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Can caladiums, elephant ears be winterized?
December 01, 2012
By Howard Garrett

Q:  What should a person do to feed and winterize caladiums and elephant ears? Also, is this a good time to put nematodes out for pest control?  R.H., Aledo

A:  Elephant ears are tough perennials and need little care. Mine have been coming back in the spring for years, and we've been digging around them and remodeling over and over. On the other hand, caladiums have no chance of coming back and should be pulled up and removed to the compost pile.
This is an excellent time to apply beneficial nematodes to control any pests that are active now.


Q:  Have you heard of spraying insect growth regulators on the lawn for fleas? We have tried everything, including many applications of nematodes, without help for our two dogs.  C.S., Fort Worth

A:  It is strange that the nematodes didn't work. The IGRs could be the next step, but what you might try first is the product Comfortis, a monthly flavored tablet for flea protection. It must be purchased from your vet to get the correct dosage. It's a spinosad product that I consider acceptable in an organic program.


Q:  My husband and I bought 26 acres about 10 miles east of Pittsburg. I want to plant trees as a screen between our large front yard and the farm-to-market road. My husband likes bald cypress. I do, too, but I would prefer an evergreen screen. Would bald cypress work well in Pittsburg? Do you have any evergreen suggestions? We will retire there in about five years, and I want to get them started now.
J.W., Dallas

A:  The choice that will make you both happy is Montezuma cypress. It grows faster than bald cypress, doesn't have the knees that can be a maintenance problem, and it is almost evergreen.


Q:  We have been following your organic program for about three years. We use no synthetic fertilizers. Still, our grass turns brown and pulls up easily. Our front yard has had this disease almost every year in the 10 years since we built the house. Since being on the program, the grass looks much better. We have used horticultural corn meal and it does help, but it doesn't ever knock the disease out completely.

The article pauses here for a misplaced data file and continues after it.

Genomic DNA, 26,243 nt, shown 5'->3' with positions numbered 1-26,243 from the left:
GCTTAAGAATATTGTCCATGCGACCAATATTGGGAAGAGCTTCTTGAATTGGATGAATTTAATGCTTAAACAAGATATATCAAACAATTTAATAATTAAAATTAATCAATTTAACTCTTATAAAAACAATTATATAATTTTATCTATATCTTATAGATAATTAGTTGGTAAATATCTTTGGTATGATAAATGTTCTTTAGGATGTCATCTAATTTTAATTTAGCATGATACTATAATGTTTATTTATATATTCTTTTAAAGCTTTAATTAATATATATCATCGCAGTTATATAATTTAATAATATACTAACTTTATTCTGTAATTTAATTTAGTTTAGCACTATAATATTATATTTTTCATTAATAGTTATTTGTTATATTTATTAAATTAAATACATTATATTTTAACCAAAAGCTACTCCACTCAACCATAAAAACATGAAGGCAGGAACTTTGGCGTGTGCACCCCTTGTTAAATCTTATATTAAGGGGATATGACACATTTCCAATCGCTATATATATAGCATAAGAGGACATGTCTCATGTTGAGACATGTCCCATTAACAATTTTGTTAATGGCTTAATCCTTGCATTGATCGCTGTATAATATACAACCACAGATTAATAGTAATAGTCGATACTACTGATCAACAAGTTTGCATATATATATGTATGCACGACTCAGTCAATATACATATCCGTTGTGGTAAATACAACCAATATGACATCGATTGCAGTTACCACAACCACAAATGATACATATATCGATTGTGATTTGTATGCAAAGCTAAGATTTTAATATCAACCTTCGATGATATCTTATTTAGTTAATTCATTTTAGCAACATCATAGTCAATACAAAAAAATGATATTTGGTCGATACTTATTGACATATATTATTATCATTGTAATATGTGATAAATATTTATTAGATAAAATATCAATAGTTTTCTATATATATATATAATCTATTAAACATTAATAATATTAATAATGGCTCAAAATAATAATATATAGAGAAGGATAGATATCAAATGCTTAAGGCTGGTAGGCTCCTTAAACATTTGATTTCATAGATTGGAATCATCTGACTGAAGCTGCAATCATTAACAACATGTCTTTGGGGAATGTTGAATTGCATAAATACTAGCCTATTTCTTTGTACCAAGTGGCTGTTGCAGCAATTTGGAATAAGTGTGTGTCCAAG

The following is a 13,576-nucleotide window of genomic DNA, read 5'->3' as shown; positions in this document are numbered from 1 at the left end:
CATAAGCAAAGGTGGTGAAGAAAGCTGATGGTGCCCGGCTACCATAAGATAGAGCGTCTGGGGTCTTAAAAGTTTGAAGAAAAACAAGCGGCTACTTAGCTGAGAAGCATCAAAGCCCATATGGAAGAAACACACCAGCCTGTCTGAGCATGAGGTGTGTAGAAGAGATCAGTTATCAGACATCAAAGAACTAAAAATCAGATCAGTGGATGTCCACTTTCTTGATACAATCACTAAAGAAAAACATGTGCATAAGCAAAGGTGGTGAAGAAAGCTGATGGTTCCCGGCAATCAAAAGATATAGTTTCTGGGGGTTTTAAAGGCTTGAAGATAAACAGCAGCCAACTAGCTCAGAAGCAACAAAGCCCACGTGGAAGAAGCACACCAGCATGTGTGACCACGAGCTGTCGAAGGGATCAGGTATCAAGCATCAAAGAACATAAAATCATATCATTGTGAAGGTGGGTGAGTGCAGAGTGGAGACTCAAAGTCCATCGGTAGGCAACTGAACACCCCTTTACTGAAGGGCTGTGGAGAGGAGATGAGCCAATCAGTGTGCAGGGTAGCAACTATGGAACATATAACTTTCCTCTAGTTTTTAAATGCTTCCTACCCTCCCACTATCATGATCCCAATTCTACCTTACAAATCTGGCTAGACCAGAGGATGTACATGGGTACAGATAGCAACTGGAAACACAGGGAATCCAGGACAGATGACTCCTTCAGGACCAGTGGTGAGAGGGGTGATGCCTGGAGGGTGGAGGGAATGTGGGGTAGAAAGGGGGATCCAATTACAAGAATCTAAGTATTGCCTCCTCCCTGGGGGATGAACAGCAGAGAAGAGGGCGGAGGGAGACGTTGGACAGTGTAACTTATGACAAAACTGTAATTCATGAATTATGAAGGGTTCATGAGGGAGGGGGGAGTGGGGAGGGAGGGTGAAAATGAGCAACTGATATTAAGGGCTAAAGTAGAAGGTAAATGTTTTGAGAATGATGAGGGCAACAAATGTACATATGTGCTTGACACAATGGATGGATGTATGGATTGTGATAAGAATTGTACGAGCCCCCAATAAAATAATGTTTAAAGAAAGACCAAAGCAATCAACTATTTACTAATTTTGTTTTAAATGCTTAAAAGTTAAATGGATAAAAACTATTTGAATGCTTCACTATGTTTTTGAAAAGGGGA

S.M., Fort Worth

A:  It sounds like you are describing brown patch. Fall is an excellent time to apply about a half-inch layer of compost, and that will help control the disease. It sounds like you are doing everything else right. Make sure the watering has been drastically reduced to correspond with the cooler weather.

 
Archive

   01 Howard Garrett Newsletter Organic Fly Control Final TEST
   A burning question on lawns
   A Monster's Growing Under Our Deck!
   About oak sprouts
   After exposing tree’s root flare, leave it alone
   Ailing from harsh summer, crabapple needs treatment
   Amount of tilling, not method, is what matters.
   An organic option to control the fleas
   An unwelcome bug is eating ornamental plants
   Antique, container roses are sweeter
   Any way to help heal injured tree?
   Apple and pear trees need little pruning
   Are gnats hanging out on your houseplants? There's hope
   Are mushrooms bad for my yard?
   Are tree galls troublesome?
   Asps won't hurt plants 9-01-2006
   Attracting Birds To The Garden, Composting, Sprayers
   Azalea beds may be incorrectly done
   Baby talc marches against ants
   Bag the worm problem to save tree
   Bald cypress roots expose themselves.
   Bamboo, the imperialist threat
   Bees like these plants.
 
 
 
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